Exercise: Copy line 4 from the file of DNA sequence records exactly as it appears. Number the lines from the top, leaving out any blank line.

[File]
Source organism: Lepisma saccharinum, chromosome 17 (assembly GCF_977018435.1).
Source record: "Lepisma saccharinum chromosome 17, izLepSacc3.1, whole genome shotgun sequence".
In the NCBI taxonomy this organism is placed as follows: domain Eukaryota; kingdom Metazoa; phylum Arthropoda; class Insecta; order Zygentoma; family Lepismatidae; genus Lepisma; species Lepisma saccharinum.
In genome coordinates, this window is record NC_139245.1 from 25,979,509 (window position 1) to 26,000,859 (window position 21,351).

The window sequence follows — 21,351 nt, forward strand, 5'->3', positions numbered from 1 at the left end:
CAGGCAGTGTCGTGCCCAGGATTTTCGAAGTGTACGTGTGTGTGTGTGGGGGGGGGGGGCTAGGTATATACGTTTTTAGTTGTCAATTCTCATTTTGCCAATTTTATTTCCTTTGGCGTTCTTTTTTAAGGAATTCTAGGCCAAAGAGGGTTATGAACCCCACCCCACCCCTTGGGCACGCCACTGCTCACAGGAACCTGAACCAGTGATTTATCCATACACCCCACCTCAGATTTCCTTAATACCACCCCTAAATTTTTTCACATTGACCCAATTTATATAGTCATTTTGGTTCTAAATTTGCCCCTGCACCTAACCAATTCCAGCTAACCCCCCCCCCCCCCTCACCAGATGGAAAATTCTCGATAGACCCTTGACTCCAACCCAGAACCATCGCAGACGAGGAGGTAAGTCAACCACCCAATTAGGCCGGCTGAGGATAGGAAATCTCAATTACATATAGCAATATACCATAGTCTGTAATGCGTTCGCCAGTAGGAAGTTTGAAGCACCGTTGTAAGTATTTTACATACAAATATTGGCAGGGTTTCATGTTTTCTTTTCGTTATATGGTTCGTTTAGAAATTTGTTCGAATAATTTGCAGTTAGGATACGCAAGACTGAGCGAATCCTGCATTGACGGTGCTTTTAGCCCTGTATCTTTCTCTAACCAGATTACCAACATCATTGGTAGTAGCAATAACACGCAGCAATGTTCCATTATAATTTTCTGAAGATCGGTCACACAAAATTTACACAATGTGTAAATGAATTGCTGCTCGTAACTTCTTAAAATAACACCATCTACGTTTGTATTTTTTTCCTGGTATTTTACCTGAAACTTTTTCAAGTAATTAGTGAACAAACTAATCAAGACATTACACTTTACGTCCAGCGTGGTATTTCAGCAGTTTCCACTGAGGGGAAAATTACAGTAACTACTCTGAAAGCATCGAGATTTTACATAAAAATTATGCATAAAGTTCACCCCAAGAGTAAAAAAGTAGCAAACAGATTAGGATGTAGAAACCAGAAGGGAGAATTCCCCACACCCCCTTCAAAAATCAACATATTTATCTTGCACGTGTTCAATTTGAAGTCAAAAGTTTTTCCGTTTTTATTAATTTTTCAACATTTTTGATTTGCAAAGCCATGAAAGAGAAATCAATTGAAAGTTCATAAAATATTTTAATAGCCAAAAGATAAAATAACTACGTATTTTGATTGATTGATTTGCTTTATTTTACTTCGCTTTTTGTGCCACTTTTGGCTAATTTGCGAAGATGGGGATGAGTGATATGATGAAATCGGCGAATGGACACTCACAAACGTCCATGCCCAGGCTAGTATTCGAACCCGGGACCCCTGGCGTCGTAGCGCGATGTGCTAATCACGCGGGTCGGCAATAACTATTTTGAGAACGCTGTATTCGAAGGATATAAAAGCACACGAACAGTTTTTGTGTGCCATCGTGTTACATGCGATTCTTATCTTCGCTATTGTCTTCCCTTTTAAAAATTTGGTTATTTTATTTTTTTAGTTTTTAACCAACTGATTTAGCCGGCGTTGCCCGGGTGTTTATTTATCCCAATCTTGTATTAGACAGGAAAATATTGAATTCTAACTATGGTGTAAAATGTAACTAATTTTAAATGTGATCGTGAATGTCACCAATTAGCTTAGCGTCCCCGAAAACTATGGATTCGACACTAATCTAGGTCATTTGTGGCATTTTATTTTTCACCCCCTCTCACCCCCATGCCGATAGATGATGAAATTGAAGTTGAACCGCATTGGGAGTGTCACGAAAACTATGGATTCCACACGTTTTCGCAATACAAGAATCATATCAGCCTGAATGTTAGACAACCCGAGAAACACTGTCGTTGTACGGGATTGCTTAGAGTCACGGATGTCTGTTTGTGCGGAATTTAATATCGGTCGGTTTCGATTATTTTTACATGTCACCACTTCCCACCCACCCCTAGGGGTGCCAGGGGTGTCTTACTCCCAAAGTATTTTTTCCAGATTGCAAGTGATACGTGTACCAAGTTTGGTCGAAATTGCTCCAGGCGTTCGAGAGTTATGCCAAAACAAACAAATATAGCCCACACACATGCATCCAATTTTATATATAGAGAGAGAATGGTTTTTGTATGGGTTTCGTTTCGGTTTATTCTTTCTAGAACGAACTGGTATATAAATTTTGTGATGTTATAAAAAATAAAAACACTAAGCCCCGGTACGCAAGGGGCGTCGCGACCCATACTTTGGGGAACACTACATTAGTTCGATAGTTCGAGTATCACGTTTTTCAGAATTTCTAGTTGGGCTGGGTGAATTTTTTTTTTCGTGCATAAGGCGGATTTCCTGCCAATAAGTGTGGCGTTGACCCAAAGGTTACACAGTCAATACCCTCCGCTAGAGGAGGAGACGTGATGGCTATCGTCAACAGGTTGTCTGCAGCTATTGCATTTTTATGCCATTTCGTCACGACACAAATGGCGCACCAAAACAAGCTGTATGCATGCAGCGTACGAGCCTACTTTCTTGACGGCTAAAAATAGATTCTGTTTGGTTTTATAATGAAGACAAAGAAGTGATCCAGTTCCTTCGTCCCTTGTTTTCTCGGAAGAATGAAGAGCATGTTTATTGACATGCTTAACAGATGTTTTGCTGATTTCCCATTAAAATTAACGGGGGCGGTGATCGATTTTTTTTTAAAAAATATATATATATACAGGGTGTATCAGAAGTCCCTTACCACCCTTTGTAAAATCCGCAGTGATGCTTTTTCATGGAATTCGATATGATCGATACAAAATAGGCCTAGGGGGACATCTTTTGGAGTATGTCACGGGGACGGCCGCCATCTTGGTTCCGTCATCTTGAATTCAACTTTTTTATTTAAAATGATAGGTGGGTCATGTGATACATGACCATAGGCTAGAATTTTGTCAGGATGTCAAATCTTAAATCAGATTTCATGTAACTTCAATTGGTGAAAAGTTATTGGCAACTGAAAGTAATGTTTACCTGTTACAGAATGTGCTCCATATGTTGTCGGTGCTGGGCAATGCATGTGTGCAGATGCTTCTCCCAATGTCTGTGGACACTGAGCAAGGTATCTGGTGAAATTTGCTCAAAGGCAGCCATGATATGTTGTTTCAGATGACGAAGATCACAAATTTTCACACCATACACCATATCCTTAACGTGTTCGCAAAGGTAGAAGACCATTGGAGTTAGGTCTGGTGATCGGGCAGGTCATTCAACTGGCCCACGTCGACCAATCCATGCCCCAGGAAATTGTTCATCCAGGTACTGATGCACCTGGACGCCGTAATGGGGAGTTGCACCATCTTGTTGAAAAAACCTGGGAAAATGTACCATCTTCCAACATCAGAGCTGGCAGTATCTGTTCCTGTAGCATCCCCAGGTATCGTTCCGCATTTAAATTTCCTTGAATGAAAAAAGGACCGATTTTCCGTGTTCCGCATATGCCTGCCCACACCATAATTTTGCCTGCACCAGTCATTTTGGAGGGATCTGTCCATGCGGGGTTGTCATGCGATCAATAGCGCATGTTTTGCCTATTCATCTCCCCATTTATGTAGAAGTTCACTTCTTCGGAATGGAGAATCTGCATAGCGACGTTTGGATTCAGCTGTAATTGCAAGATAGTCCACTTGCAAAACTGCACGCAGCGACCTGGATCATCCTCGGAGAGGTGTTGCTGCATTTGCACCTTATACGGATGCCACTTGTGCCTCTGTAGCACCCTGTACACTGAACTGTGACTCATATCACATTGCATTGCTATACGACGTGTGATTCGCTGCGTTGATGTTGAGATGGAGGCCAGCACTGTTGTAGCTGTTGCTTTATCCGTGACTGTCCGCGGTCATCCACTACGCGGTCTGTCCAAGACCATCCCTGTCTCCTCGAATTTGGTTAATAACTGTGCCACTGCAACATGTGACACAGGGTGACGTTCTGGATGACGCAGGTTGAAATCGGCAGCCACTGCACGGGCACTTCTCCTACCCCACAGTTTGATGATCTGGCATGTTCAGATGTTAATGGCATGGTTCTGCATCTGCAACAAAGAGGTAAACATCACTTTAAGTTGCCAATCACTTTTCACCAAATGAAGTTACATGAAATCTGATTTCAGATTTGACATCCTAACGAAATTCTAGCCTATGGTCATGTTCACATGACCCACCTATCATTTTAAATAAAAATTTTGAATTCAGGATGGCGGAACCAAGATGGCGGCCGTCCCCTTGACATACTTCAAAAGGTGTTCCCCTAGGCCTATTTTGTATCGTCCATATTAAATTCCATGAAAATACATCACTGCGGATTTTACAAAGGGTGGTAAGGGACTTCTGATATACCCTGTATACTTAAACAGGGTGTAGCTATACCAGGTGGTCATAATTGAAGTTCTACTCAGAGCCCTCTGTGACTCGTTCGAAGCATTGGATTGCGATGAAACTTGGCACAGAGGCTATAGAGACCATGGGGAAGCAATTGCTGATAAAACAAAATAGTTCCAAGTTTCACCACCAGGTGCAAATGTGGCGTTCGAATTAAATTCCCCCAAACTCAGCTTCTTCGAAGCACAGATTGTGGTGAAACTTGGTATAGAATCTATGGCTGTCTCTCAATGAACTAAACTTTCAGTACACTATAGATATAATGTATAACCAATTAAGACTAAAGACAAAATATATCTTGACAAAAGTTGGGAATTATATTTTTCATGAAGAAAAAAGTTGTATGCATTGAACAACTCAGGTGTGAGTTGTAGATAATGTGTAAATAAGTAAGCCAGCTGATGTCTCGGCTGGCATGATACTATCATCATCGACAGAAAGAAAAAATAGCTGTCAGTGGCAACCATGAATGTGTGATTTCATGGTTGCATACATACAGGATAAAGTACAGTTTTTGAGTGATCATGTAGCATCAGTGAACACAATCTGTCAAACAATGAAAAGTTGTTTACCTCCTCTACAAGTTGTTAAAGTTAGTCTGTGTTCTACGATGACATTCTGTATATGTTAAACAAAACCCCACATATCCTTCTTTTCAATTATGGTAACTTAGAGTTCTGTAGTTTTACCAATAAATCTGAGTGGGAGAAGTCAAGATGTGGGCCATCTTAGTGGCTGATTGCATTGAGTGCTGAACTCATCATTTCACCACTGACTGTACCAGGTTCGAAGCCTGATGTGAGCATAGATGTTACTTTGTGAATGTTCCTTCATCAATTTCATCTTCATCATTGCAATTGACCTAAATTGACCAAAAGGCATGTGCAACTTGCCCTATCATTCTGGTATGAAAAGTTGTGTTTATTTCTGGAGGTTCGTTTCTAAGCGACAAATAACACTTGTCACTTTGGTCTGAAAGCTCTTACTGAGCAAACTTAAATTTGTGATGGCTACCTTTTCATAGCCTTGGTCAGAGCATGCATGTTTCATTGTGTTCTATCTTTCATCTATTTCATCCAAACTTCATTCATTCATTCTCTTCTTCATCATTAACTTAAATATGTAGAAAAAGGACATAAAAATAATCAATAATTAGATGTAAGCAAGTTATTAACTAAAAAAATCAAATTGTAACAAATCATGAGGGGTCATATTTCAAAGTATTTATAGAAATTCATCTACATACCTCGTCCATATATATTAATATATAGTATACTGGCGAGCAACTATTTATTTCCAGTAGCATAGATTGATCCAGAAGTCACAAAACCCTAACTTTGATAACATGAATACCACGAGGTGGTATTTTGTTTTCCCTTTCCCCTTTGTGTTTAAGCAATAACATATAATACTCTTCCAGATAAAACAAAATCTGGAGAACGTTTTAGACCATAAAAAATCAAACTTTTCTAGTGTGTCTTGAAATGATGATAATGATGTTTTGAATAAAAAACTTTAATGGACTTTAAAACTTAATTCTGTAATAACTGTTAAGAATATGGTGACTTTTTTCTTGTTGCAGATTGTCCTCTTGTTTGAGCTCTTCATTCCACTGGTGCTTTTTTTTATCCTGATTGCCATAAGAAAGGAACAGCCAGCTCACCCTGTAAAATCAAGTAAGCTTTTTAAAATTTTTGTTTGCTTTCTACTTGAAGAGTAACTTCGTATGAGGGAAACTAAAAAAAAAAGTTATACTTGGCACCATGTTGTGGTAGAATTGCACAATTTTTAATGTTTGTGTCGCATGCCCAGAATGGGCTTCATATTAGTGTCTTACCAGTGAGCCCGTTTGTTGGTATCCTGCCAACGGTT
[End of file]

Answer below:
In genome coordinates, this window is record NC_139245.1 from 25,979,509 (window position 1) to 26,000,859 (window position 21,351).